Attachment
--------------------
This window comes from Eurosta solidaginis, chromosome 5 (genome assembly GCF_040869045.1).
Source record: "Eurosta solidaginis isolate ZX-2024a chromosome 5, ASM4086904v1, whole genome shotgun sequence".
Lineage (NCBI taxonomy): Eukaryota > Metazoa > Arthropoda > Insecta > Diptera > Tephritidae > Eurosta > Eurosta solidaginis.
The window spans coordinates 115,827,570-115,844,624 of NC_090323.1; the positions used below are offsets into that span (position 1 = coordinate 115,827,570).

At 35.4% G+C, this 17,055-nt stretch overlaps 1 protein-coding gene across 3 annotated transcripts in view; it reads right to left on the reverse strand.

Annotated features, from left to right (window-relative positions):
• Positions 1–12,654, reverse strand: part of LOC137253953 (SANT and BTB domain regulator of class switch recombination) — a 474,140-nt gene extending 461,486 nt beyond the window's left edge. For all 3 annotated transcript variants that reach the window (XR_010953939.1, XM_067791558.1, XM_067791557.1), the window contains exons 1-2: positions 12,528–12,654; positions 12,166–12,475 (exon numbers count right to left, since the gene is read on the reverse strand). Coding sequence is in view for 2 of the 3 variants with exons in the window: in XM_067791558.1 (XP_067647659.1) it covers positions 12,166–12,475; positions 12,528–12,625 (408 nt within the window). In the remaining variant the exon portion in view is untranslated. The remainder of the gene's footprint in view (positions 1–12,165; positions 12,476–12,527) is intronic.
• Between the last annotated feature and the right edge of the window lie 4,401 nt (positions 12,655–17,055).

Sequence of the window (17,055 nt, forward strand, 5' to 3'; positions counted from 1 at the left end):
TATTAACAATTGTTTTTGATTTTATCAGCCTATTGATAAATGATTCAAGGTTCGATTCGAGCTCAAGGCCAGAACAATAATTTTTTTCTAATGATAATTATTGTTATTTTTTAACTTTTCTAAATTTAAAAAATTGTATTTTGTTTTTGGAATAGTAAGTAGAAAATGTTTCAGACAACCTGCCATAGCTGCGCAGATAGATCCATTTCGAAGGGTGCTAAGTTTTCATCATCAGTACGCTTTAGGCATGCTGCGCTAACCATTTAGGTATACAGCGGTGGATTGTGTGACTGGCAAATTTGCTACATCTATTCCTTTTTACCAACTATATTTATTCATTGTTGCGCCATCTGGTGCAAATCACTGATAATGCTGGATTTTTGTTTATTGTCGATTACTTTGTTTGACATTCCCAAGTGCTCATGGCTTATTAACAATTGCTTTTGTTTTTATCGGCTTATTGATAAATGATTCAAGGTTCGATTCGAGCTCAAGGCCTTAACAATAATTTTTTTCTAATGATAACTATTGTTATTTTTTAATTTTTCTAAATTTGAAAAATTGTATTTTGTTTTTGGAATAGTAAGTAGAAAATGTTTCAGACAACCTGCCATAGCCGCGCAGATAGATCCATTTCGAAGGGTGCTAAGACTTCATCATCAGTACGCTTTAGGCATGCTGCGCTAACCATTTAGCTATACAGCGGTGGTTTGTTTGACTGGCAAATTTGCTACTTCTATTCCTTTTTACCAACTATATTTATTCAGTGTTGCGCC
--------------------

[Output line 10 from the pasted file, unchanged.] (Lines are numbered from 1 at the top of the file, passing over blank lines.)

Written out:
TATTAACAATTGTTTTTGATTTTATCAGCCTATTGATAAATGATTCAAGGTTCGATTCGAGCTCAAGGCCAGAACAATAATTTTTTTCTAATGATAATTATTGTTATTTTTTAACTTTTCTAAATTTAAAAAATTGTATTTTGTTTTTGGAATAGTAAGTAGAAAATGTTTCAGACAACCTGCCATAGCTGCGCAGATAGATCCATTTCGAAGGGTGCTAAGTTTTCATCATCAGTACGCTTTAGGCATGCTGCGCTAACCATTTAGGTATACAGCGGTGGATTGTGTGACTGGCAAATTTGCTACATCTATTCCTTTTTACCAACTATATTTATTCATTGTTGCGCCATCTGGTGCAAATCACTGATAATGCTGGATTTTTGTTTATTGTCGATTACTTTGTTTGACATTCCCAAGTGCTCATGGCTTATTAACAATTGCTTTTGTTTTTATCGGCTTATTGATAAATGATTCAAGGTTCGATTCGAGCTCAAGGCCTTAACAATAATTTTTTTCTAATGATAACTATTGTTATTTTTTAATTTTTCTAAATTTGAAAAATTGTATTTTGTTTTTGGAATAGTAAGTAGAAAATGTTTCAGACAACCTGCCATAGCCGCGCAGATAGATCCATTTCGAAGGGTGCTAAGACTTCATCATCAGTACGCTTTAGGCATGCTGCGCTAACCATTTAGCTATACAGCGGTGGTTTGTTTGACTGGCAAATTTGCTACTTCTATTCCTTTTTACCAACTATATTTATTCAGTGTTGCGCC